Economists have coalesced around aggressive monetary easing in order to pump liquidity into a shocked market; Republicans have instead embraced the gold standard and warned incessantly of imminent inflation, undaunted by their total wrongness. In the face of a consensus for short-term fiscal stimulus, they have turned back to ancient Austrian doctrines and urged immediate spending cuts. In the face of rising global temperatures and a hardening scientific consensus on the role of carbon emissions, their energy plan is to dig up and burn every last molecule of coal and oil as rapidly as possible. Confronted by skyrocketing income inequality, they insist on cutting the top tax rate and slashing — to levels of around half — programs like Medicaid, food stamps, and children’s health insurance. They refuse to allow any tax increase to soften the depth of such cuts and the catastrophic social impact they would unleash.
The last element may be the most instructive and revealing. The most important intellectual pathology to afflict conservatism during the Obama era is its embrace of Ayn Rand’s moral philosophy of capitalism. Rand considered the free market a perfect arbiter of a person’s worth; their market earnings reflect their contribution to society, and their right to keep those earnings was absolute. Politics, as she saw it, was essentially a struggle of the market’s virtuous winners to protect their wealth from confiscation by the hordes of inferiors who could outnumber them.
Paul Ryan, a figure who (unlike Romney) commands vast personal and ideological loyalty from the party, is also its most famous Randian. He has repeatedly praised Rand as a visionary and cited her work as the touchstone of his entire political career. But the Randian toxin has spread throughout the party. It’s the basis of Ryan’s frequently proclaimed belief that society is divided between “makers” and “takers.” It also informed Romney’s infamous diatribe against the lazy, freeloading 47 percenters. It is a grotesque, cruel, and disqualifying ethical framework for governing.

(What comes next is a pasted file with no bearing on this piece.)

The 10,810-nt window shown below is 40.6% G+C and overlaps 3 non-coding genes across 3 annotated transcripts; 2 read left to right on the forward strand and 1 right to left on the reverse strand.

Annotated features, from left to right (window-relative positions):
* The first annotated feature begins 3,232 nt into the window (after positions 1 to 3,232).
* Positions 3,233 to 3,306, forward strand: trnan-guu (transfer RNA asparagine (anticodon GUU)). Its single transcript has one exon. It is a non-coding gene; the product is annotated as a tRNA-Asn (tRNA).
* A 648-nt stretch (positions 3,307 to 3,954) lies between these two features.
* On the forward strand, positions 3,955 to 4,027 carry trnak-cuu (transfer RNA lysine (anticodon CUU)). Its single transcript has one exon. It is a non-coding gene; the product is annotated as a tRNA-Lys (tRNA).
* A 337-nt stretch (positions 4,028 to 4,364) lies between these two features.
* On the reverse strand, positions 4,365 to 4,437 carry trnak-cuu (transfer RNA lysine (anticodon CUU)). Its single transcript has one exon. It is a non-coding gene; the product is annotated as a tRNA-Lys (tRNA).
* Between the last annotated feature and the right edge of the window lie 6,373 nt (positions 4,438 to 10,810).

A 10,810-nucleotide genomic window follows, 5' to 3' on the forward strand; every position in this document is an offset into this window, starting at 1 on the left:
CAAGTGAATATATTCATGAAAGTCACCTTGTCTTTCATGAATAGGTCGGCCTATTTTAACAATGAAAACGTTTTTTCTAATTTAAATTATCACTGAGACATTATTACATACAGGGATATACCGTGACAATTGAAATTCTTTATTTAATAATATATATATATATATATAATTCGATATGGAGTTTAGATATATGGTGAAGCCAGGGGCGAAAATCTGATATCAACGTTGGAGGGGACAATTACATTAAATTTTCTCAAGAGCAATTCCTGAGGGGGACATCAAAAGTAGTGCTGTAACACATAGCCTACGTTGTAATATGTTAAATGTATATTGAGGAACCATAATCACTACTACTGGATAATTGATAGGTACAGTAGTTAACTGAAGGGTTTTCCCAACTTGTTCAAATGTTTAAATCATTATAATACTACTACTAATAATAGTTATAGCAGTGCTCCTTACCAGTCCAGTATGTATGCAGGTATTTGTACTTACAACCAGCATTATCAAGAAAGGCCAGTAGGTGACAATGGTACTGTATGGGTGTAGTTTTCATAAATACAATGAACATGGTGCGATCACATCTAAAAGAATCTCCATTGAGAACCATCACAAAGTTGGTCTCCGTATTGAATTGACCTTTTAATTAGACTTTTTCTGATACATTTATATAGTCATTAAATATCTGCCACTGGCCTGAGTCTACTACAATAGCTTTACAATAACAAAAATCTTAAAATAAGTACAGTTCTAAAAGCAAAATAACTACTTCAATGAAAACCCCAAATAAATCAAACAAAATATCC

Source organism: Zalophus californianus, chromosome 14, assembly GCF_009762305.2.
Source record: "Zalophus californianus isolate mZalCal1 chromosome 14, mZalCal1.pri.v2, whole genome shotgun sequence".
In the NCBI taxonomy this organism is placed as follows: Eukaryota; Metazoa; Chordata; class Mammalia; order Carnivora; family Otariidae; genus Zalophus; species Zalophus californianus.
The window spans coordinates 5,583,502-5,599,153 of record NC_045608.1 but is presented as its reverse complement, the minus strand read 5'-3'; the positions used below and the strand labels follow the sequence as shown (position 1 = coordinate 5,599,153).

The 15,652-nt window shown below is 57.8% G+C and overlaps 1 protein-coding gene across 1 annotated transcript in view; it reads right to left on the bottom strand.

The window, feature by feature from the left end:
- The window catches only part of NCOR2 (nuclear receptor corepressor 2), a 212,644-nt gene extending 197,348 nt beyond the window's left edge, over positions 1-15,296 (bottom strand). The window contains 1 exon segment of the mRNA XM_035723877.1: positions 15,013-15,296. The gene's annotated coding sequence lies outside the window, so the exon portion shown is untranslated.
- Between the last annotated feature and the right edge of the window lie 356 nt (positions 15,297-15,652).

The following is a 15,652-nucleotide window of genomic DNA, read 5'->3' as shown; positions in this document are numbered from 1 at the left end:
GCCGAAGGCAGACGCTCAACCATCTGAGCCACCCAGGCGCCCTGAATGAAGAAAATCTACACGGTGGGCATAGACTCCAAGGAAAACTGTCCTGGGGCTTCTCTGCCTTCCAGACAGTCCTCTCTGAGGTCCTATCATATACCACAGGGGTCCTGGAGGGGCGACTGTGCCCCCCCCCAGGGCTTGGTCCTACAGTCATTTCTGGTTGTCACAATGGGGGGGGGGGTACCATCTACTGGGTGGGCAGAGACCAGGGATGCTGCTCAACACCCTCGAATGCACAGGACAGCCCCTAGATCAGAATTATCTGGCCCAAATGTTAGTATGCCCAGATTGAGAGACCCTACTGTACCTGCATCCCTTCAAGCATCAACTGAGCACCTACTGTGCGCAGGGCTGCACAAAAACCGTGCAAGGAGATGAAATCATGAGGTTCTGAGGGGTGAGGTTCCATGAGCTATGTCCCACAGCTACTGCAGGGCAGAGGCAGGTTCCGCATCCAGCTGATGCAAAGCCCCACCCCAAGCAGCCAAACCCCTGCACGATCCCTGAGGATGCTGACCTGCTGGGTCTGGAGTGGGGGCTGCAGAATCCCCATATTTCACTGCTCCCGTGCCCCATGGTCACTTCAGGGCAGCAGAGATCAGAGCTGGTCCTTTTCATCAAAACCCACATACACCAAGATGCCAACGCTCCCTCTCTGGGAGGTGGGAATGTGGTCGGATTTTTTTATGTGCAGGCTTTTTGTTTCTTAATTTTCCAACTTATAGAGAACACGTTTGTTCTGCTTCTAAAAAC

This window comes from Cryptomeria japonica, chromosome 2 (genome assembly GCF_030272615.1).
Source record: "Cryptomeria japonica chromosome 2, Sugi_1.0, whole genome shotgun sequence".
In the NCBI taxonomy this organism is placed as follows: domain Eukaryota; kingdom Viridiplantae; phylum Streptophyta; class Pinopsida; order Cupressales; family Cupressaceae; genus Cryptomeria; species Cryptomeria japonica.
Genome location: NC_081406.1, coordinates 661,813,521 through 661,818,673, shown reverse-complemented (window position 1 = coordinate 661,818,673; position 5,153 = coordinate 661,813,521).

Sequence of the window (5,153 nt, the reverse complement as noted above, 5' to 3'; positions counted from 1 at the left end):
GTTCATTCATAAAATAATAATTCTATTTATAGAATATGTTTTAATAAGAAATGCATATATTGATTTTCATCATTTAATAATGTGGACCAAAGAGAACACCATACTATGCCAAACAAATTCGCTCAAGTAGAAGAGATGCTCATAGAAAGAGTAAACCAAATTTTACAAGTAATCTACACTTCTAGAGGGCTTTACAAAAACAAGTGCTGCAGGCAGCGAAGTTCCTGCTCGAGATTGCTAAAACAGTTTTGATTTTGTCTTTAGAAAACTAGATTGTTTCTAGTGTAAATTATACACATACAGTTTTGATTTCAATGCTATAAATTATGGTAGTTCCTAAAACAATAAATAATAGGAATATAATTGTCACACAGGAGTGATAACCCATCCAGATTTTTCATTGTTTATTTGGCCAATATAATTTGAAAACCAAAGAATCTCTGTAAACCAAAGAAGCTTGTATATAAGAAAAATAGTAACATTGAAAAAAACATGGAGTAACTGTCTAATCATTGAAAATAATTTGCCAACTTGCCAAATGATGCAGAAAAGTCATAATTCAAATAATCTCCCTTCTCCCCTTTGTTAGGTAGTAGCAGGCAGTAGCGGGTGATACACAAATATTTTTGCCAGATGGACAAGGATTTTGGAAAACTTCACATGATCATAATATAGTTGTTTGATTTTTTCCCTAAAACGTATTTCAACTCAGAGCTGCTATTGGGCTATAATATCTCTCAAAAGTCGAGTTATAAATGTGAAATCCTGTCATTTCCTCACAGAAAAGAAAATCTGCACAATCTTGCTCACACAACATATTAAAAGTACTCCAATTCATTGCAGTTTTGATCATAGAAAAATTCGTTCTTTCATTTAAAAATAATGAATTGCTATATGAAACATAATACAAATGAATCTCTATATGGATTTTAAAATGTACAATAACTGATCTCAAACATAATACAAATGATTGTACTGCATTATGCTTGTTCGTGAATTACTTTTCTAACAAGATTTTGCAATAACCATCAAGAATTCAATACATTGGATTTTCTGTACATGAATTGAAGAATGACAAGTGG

Naturally, this circles us back to the irrepressible question of what Romney himself actually believes. The vast industry devoted to exploring the unknowable question of Romney’s true beliefs has largely ignored a simple and obvious possibility: That Romney has undergone the same political and/or psychological transformation that so many members of his class have since 2009. If there is one hard fact that American journalism has established since 2009, it is that many of America’s rich have gone flat-out bonkers under President Obama. Gabriel Sherman first documented this phenomenon in his fantastic 2009 profile in this magazine, “The Wail of the 1%,” which described how the financial elite had come to see themselves as persecuted, largely faultless targets of Obama and their greedy countrymen. Alec MacGillis and Chrystia Freeland have painted a similar picture.
The ranks of the panicked, angry rich include Democrats as well as Republicans and elites from various fields, but the most vociferous strains have occurred among the financial industry and among Republicans. All this is to say, had he retired from public life after 2008, super-wealthy Republican financier Mitt Romney is exactly the kind of person you’d expect to have lost his mind, the perfect socioeconomic profile of a man raging at Obama and his mob. Indeed, it would be strange if, at the very time his entire life had come to focus on the goal of unseating Obama, and he was ensconced among Obama’s most affluent and most implacable enemies, Romney was somehow immune to the psychological maladies sweeping through his class.
Seen in this light, Romney’s belief in himself as a just and deserving leader is not merely a form of personal ambition free of ideological content. His faith in himself blends seamlessly into a faith in his fellow Übermenschen — the Job Creators who make our country go, who surround him and whose views shaped his program. To think of Romney as torn between two poles, then, is a mistake. Both his fealty to his party and his belief in his own abilities point in the same direction: the entitlement of the superrich to govern the country.